Filed under:

An oak leaf lettuce

Introduction

I love a good vinaigrette or salad dressing, one that barely coats the salad leaves and that has enough acidity to cleanse the palate. But I cannot abide salads where the leaves have been drowned in a sappy mayonnaise soup, something that is all too common in the UK and USA.

A salad needs good leaves. If it is a single variety make it count, e.g. a frisée, butter or oak leaf. Otherwise use a mixture of leaves and add leafy herbs in small quantities.

The classic formula is one part acid to three parts oil, but there is considerable variation depending on the acids and oils you use. So my tip is taste, taste and taste again.

As I write this I realise that I use a lot of different dressings, so I am giving you my two favourites, plus a celebratory dressing that is perfect with an avocado and watercress salad and an oil-free dressing that I reconstructed from the restaurant 't Hofke in Antwerp.

Tips

Water is an excellent emulsifier. A teaspoon or two of water in a dressing helps the salad dressing to form a lighter coating

Taste, taste and taste again

Don't make dressings in bulk and store them. It only takes 2-3 minutes to make, the more often you make them, the better they will be

Walnut, hazlenut and even extra virgin olive oil can be overpowering in a salad dressing. I tend to cut them by at least half with a neutral oil such as sunflower.

Ingredients

Classic French Vinaigrette

  • 1 tablespoon of white wine or cider vinegar
  • 1 scant teaspoon of Dijon mustard
  • 1 tablespoons olive\walnut or hazlenut oil
  • 2-3 tablespoons of neutral salad oil (I use sunflower)
  • 2 teaspoons of boiling water
  • A pinch of granulated sugar (optional)
  • Salt & finely ground black or white pepper

Italian salad dressing

  • 1 tablespoon of red wine vinegar
  • 1 clove of fresh garlic
  • 3 tablespoons of olive oil
  • 2 teaspoons of water
  • Salt & finely ground black or white pepper

Strawberry or fresh berry dressing

  • 1 tablespoon of lemon juice
  • 1 tablespoon of walnut or hazlenut oil
  • 3 tablespoons of salad oil
  • Handful of fresh berries, blended and strained to remove pips\seeds
  • A pinch of granulated sugar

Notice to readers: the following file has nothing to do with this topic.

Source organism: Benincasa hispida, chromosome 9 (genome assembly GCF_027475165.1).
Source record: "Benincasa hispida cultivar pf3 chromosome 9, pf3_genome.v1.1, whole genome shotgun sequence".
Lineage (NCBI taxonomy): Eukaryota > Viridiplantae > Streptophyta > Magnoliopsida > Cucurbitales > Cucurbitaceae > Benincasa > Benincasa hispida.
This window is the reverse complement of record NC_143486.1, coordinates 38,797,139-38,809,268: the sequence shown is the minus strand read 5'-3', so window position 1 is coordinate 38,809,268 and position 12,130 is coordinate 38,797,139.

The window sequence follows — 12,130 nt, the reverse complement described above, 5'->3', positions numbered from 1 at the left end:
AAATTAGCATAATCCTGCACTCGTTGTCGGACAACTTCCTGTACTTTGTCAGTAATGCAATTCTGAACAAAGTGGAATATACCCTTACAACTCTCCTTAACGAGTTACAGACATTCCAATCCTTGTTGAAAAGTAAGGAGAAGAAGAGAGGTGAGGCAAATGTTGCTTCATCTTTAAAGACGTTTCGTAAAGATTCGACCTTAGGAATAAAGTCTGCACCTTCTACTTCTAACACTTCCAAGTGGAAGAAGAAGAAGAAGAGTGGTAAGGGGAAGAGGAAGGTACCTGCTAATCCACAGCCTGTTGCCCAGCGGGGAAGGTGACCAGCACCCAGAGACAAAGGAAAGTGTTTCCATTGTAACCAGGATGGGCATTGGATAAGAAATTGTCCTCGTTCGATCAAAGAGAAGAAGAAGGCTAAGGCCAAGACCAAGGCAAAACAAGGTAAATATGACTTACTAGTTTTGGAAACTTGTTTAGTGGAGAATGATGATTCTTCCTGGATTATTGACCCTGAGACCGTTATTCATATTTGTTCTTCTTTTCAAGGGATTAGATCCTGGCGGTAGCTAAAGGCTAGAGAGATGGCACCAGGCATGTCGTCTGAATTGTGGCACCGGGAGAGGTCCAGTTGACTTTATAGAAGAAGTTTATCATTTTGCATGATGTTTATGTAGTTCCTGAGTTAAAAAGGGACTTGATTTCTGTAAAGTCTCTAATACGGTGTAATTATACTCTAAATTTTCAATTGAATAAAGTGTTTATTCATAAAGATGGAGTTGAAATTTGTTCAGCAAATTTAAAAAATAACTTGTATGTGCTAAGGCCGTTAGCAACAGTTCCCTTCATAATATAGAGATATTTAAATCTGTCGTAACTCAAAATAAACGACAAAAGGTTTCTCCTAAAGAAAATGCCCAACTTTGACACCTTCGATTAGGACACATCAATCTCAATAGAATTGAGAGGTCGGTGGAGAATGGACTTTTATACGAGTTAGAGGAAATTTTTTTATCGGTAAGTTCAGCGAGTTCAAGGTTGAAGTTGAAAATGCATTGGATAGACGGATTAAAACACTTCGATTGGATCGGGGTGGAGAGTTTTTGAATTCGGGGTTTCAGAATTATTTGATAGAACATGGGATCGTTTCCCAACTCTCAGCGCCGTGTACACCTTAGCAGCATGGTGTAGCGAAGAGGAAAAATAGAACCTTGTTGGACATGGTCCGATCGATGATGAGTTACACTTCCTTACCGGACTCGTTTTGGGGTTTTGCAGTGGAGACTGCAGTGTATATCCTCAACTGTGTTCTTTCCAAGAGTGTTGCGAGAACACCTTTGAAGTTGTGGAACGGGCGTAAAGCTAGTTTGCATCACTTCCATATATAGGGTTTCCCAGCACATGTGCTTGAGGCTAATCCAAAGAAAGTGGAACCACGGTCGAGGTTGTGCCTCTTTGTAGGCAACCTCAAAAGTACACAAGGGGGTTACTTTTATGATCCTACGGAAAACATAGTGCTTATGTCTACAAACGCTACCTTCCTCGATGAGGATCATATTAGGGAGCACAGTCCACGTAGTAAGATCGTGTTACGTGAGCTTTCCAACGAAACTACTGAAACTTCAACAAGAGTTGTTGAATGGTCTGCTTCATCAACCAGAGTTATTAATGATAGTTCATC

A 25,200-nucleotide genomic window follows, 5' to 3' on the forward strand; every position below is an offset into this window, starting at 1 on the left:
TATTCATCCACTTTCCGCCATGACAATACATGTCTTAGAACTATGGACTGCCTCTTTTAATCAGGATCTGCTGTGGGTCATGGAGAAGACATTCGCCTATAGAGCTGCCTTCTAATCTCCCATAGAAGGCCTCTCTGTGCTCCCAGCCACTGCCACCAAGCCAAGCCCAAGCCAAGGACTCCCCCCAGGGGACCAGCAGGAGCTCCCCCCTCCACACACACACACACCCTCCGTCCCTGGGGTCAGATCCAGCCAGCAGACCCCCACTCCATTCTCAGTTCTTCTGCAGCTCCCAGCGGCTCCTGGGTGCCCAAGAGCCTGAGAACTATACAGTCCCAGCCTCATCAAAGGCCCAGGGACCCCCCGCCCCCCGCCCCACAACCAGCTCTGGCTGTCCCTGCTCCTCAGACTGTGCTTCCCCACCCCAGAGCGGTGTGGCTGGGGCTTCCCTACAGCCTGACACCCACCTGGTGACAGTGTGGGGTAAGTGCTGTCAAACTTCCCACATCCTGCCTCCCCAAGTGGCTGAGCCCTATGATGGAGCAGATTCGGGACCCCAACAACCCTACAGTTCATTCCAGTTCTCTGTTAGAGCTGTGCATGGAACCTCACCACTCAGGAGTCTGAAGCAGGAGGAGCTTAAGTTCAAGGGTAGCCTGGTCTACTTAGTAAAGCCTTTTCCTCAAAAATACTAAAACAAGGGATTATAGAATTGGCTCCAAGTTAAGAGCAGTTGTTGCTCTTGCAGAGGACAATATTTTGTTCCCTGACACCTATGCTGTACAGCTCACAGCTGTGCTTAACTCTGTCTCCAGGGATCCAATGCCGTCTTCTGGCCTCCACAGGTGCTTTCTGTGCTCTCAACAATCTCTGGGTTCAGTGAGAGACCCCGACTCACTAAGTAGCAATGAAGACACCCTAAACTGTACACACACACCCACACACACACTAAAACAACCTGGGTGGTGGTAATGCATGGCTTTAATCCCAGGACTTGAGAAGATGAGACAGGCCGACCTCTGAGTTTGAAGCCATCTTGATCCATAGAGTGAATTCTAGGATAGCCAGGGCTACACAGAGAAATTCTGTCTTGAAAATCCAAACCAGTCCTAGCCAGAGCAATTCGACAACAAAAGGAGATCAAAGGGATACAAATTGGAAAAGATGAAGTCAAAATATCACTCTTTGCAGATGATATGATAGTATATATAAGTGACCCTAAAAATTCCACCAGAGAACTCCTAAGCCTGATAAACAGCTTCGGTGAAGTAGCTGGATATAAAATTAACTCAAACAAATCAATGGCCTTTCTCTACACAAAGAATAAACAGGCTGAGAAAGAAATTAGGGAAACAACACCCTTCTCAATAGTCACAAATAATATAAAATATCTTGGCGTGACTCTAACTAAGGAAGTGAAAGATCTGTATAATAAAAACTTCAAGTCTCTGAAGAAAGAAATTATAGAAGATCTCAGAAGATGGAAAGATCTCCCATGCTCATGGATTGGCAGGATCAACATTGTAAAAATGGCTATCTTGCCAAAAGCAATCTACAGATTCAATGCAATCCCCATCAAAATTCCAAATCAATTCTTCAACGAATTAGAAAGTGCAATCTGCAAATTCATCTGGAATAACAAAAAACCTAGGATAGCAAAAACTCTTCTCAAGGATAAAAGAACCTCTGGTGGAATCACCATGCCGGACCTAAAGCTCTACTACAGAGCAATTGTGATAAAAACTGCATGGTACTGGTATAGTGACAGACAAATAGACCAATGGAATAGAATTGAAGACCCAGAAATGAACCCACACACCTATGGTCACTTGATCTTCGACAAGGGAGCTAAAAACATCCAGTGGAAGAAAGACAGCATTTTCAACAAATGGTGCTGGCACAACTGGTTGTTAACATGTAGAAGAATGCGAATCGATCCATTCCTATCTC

• Salt & finely ground black or white pepper

't Hofke salad dressing (oil free)

  • 1 tablespoon raspberry vinegar
  • 2 tablespoons of runny honey
  • 3 tablespoons of yoghurt
  • 2 teaspoons of water
  • Salt & finely ground black or white pepper

Tools of the Trade

  • Bowl and whisk, you can use a blender

Method

Classic French Vinaigrette

Put the vinegar in a bowl and add a pinch of salt, sugar (if using) and finely ground pepper and beat until the salt and sugar have disolved.

Add the mustard and boiling water and whisk until emulsified.

Whisk in the tablespoon of olive\walnut or hazlenut then taste. It should be too acidic. Gradually beat in the salad oil tasting as you go until the balance is right.

Toss the salad leaves with the dressing when you are ready to serve.

Italian salad dressing

This is expecially good with leaves that have more flavour such as oak leaf and frisée.

Finely chop the garlic clove, sprinkle it with a pinch of sea salt then crush it to a pulp with the blade of a knife.

Place the galic and salt pulp in a bowl and beat it with the water, red wine vinegar and a few grindings of finely ground pepper.

Beat in the oil and start to taste before you add the last tablespoon of oil.

Toss the salad leaves with the dressing when you are ready to serve.

Strawberry or fresh berry dressing

Put the lemon juice in a bowl add a pinch of salt, sugar and finely ground pepper then beat until the salt and sugar have disolved. Beat in the strained berries, the walnut or hazlenut oil and a tablespoon of salad oil and taste.

Beat in enough of the rest of the oil until the taste is balanced.

Serve with thinly sliced avocado and watercress. Add chopped walnuts or hazlenuts.

't Hofke salad dressing (Oil free)

Put the raspberry vinegar in a bowl, add a pinch of salt and finely ground pepper then beat until the salt has disolved.

Beat in the water and honey and blend until completely mixed then beat in the yoghurt and taste.

Adjust with more vinegar or honey as necessary.

Suggestion

Tomatoes require no additional acid just oil to dress them. If you are adding tomatoes to a salad use a little extra oil in your dressing as the acid from the tomatoes will sharpen the flavour.